He has proved that? you can sell goods successfully over the Internet [and] e-tailing can take significant market share from traditional retailers? (Birch, Schneider, and Gerbert 17). He has received 1.5 billion in 1998 (Kanaley F1), was on Nasdaq? s 100 list (the best-performing business, having stocks $26 a share) (Tsao C1), and is expect ed to have a 25% increase this year (Tsao C1). A major question to be answered is? why folks shop online? (L. and J. Price 4).

Simple. You save time, there is no carrying heavy packages, and you can shop in your p. j.?s! According to Andersen Consulting, people can save an average of 20-45% on purchases, and the stores get a 10-20% revenue (L. and J. Price 2). Also, an AOL survey said 40% of internet shopping takes place between 10 p. m.

And 10 a. m., when most offline retailers are closed. A major factor in online shopping? s popularity is its anonymity? most people do not want to be seen buying some health remedies or provocative nightwear. Using your credit card is much safer online than handing it to a store attendant or waiter. According to a census, 22% of people are happier with there purchases online this year than last year (Kanaley F1). In another survey according to Best Buy, 50% of their customers go online before making a purchase at their store. Also, website design can be appealing: some websites contain activities to do.

For example, at bn. com (Barnes & Noble), you can meet famous authors on chats, etc. However, there are some displeasing (however, few) elements to online shopping. Traditional retailers sometimes have 30-40 years in the business while e-tailers have sometimes as low as 30 months. There are some products difficult to sell (like furniture, since some people want to feel the fabric and it may also get banged-up on its shipping route). It is very hard to compete with large international giants online.

For example, the German publishing company, Bertelsmann, joined late on the online scene in 1999; it began fighting a losing battle with Amazon. com and, by the time the war was over, Bertelsmann was a total of $150 million casualties (Birch, Scneider, and Gerbert 67). Sometimes, if Internet companies are greedy, they will sell you private information to other companies. Like I said in the previous paragraph, it is safer online giving your credit card number than elsewhere. E-companies have privacy statements that say that they will protect your information. If worse comes to worst, and your receiving junk mail or telemarketing calls, sue the company for liability. ?The future of shopping is online? (Birch, Schneider, and Gerbert 13).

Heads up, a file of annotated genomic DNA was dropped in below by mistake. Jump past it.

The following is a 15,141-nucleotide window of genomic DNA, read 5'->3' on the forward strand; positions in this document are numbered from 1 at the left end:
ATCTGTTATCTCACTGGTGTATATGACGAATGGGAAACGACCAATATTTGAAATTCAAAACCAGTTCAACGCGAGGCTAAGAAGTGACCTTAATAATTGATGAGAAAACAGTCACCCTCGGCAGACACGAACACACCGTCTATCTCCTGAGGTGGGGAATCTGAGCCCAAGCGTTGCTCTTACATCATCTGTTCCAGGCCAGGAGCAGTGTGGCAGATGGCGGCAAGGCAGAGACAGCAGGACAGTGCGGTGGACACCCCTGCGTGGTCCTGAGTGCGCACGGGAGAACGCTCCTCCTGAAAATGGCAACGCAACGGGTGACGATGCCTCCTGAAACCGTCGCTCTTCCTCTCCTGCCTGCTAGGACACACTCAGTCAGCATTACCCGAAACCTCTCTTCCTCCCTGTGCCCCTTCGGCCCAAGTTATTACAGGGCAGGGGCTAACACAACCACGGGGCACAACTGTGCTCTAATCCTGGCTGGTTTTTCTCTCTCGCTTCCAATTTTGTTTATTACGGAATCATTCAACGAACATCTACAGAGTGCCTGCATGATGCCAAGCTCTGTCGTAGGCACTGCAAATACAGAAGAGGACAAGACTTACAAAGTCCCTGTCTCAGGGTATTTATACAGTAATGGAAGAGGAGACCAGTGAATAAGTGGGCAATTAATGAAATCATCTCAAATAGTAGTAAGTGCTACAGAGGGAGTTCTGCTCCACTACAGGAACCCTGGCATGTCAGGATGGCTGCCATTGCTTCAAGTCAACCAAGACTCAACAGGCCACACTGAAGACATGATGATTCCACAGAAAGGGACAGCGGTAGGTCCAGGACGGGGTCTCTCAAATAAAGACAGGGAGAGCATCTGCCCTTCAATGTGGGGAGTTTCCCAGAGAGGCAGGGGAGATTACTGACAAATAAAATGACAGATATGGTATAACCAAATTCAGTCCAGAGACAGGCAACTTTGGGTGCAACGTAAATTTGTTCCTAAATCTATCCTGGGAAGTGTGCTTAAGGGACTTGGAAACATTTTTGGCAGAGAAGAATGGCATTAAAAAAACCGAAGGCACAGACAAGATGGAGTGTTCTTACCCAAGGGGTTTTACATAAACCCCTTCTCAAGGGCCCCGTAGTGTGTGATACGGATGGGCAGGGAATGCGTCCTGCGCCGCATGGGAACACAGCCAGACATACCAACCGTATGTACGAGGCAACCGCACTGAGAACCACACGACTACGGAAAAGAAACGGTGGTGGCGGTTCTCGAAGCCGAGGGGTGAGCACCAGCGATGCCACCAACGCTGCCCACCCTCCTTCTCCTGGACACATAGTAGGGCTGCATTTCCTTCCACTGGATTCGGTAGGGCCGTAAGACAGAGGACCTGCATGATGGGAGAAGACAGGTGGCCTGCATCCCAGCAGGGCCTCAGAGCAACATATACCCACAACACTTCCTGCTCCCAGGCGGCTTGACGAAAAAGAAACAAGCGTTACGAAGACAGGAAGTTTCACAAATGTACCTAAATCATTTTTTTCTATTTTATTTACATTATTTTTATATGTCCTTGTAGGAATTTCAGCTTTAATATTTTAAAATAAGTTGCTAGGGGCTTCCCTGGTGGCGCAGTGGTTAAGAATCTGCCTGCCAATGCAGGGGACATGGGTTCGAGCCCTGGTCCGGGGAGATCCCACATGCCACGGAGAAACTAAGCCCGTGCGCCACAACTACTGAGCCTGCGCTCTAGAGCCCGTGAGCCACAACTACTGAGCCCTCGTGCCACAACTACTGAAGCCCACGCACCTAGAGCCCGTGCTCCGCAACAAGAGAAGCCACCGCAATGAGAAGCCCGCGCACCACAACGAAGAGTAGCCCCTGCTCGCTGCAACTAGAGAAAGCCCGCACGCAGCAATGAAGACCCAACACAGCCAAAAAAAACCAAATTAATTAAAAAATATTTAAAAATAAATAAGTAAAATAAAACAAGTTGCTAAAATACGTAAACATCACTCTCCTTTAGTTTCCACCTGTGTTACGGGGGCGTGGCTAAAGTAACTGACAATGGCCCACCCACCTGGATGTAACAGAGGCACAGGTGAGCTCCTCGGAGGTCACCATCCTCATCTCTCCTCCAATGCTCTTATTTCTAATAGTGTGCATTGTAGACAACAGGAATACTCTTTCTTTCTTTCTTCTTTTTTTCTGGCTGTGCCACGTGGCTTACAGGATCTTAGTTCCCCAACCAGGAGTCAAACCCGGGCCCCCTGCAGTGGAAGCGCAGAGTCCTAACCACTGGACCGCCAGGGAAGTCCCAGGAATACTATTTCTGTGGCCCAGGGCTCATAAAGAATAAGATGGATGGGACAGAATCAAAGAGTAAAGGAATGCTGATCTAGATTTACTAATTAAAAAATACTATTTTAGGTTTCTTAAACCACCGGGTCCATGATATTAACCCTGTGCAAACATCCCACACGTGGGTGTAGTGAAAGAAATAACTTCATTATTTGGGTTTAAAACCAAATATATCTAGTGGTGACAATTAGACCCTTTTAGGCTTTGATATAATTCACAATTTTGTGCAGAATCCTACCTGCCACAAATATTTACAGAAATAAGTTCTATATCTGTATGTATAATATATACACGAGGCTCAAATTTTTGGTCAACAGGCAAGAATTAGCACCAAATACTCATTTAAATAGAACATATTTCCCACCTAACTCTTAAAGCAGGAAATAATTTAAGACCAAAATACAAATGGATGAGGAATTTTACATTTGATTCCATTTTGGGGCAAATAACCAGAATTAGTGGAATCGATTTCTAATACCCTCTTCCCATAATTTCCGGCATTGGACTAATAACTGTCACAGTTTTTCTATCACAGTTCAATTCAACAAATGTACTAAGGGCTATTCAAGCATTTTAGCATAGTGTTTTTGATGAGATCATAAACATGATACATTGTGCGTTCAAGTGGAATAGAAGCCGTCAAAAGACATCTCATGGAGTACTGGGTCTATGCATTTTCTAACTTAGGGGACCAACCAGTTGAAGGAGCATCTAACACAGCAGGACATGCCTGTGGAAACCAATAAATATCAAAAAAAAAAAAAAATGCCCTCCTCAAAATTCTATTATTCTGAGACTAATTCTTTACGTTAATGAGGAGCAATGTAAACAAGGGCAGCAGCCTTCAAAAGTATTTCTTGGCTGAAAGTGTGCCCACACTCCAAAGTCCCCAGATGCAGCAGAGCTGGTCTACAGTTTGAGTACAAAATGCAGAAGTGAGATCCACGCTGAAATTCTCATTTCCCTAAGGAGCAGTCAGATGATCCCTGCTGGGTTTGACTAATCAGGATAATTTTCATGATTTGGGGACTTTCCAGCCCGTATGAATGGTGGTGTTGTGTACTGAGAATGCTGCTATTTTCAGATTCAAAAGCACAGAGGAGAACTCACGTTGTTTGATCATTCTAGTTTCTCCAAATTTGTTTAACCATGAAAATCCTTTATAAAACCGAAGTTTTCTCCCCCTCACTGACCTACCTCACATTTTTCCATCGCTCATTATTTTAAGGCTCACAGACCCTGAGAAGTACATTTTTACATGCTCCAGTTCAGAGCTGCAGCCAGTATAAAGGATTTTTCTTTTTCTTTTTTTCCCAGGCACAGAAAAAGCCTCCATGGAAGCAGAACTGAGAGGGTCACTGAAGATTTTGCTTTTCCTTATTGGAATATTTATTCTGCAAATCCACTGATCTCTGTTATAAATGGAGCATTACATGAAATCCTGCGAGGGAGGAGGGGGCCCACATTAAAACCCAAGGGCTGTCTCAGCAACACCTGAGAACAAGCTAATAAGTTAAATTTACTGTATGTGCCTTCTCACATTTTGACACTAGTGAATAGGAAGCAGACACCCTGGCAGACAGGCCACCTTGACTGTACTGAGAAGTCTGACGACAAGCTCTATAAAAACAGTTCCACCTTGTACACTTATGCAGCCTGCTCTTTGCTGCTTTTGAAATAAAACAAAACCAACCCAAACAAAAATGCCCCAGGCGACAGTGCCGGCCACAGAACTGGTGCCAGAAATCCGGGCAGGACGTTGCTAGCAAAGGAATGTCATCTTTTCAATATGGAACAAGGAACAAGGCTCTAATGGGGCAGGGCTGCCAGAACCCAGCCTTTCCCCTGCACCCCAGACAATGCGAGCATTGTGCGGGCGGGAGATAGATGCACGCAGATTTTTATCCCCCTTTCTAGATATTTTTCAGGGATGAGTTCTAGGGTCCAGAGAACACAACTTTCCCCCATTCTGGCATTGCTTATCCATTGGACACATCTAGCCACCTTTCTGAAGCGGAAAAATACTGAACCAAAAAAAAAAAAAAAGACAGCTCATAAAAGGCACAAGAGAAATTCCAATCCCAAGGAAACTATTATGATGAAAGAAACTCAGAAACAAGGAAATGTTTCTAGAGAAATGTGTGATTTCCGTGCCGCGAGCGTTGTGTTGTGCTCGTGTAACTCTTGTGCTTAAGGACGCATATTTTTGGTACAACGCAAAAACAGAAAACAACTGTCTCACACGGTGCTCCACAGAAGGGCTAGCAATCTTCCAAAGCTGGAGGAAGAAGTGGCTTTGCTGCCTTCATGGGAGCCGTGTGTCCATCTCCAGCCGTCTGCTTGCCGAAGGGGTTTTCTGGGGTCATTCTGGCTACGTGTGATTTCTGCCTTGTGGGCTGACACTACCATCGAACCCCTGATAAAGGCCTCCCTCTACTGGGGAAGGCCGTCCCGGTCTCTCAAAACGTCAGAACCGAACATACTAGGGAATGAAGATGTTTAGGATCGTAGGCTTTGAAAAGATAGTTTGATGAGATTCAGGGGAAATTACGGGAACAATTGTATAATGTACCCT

Just as giant stores move to towns and wipe out petty neighborhood stores, this same monopolizing effect will be produced with online shops and elsewhere. We can expect the decline of retailing offline today (although a gradual decline) and decrease of shopping sales because of population increase, the falling customer wealth, and lack of supplies over time. Internet is the answer: there is access to global customers, favorable demographics (population increase), and no barriers (Birch, Schneider, and Gerbert 16). Internet shopping will produce many indirect affectations in this world from the customers. For example, the customers that shop online will have within it a faction that will have something in common. That faction will have influenced the companies they are purchasing from indirectly telling them their priorities, setting off a worldwide trend that they have created.

There will be a 20% sales gross increase over the next 5 years and by 2007, the Internet will account for 5.3% of the total retail sales as opposed to 3% (Puente 2E). Puente also said the Internet? s trend will increase over 50% a year, and in a short while, Internet shopping will reach half of the shopping population (2E). The Internet is the answer for all of our shopping needs. It will provide a boost for our economy and continue to grow with our humanity. Sean Kaldor, the vice president of analytic services at NetRatings Inc.

Said, ?Two years ago was the attack of the? dotcoms?; last year was the revenge of the brick-an-mortars; this year is the year of the economy (Vogelstein 1bw).Birch, Alex, Dirk Schneider, and Philipp Gerbert. The Age of E-Tail: Conquering the New World of Electronic Shopping. Oxford, Capstone: 2000. Kanaley, Reid. ?Online Shopping: The Reasons Remain.? Philadelphia Inquirer 29 Nov., 2001: F1.Price, Lisa and Jonathan. The Best of Online Shopping.

Toronto, Ballantine: 1999.Puente, Maria. ?Online Experience Is Now a Much Better Fit.? USA Today 4 Dec, 2002: 2E. Tsao, Amy. ?Online Retailing Finds Its Legs.? Business Week 23 Apr. 2002, late Ed.: C1.Vogelstein, Fred. ?E-Commerce.? Fortune August 2002: 1p,1c,1bw.?.